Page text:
If you have a U.S. citizen family member and have been unlawfully present in the U.S. for 180 days or more (approximately six months), you may be eligible for lawful permanent residency through a “provisional waiver.” This means that you may be eligible for residency (a “green card”) even if you entered the U.S. illegally, overstayed a visa, or violated the terms of a visa.
Attorneys of Camille Cook have successfully handled many provisional waivers since they became available in March 2013.
What are the requirements to apply for a provisional waiver?
You may apply for a provisional waiver if you meet all of the following requirements:
- You are a spouse of a U.S. citizen, parent of a U.S. citizen who is over 21, or the unmarried child (under age 21) of a U.S. citizen;
- You are at least 17 years old;*
- You are physically present in the United States;
- A visa petition (I-130) on your behalf has been approved;
- You have paid the required fees so that your case is ready to be scheduled for an immigrant visa interview at the U.S. consulate in your country.
Will I have to leave the U.S. during the process?
If you meet these requirements, you can stay in the U.S. while your waiver petition is reviewed.
- If the waiver is approved, you will need to go to your home country, interview at the U.S. consulate there, and then return to the U.S. upon approval. After returning to the U.S., you will receive your green card in the mail.
- If the waiver is denied, you do not generally have to leave the U.S. If you leave, you may have to remain outside the U.S. for three years (if you were unlawfully in the U.S between 180 to 364 days) or ten years (if you were unlawfully in the U.S. more than 1 year).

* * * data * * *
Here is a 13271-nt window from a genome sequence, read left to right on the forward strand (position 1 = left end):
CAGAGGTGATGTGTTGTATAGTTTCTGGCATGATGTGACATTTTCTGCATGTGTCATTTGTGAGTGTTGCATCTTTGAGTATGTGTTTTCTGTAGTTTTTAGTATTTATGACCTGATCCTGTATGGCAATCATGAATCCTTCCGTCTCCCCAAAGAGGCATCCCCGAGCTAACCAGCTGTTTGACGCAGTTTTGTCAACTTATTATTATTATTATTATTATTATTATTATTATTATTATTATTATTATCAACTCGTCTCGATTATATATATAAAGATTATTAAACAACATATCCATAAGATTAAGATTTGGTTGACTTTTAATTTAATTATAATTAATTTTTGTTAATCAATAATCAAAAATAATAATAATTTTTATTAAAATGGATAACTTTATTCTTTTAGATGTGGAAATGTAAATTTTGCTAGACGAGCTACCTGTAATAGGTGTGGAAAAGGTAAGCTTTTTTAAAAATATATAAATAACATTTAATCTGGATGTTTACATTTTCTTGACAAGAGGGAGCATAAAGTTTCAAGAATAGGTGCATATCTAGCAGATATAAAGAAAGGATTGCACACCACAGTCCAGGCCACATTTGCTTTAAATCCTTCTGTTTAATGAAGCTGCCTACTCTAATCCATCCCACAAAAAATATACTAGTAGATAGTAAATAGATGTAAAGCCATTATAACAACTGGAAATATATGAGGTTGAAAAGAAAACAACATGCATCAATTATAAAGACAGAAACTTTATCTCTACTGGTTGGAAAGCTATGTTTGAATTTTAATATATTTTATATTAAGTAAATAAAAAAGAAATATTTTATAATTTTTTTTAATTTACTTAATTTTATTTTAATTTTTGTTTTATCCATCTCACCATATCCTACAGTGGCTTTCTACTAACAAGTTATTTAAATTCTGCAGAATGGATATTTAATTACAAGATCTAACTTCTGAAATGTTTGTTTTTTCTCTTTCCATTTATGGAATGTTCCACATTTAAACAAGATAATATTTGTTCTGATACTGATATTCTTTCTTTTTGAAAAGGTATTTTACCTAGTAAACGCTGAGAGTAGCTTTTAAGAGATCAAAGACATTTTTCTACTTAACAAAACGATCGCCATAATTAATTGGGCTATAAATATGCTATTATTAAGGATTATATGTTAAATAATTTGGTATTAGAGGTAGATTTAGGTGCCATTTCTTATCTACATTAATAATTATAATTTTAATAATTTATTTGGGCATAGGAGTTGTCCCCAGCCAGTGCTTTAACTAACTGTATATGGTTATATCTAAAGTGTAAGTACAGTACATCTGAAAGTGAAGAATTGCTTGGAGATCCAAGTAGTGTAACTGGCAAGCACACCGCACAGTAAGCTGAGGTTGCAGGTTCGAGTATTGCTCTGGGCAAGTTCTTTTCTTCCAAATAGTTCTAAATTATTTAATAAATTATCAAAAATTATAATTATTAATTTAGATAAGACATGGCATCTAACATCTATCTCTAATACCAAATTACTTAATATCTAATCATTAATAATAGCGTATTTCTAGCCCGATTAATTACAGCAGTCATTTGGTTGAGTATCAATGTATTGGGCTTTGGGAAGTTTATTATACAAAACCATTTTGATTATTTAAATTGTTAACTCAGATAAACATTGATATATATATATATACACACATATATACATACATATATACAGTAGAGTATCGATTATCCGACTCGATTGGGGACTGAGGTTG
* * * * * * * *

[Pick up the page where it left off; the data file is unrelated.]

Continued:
Can I be deported if I apply for a provisional waiver and admit my unlawful presence in the U.S.?
Applying for a provisional waiver does not place you at risk for deportation or removal unless you have a history of prior deportation, criminal or fraudulent activity, or fraudulent behavior, or you are found to be a threat to national security or public safety.
How does the USCIS decide whether to grant the waiver?
In order for the waiver to be granted, you must show that it would create extreme hardship to your qualifying family member – generally your U.S. citizen spouse or parent – if you had to leave the U.S. (Note that U.S. citizen children are not qualifying relatives, regardless of their age. As a result, hardship to them does not count.)
At the Law Office of Camille K. Cook, we take great care to personalize your story and clearly explain to the immigration examiner how your absence will create hardship to your family members. We work closely with our clients to understand and accurately represent their unique circumstances.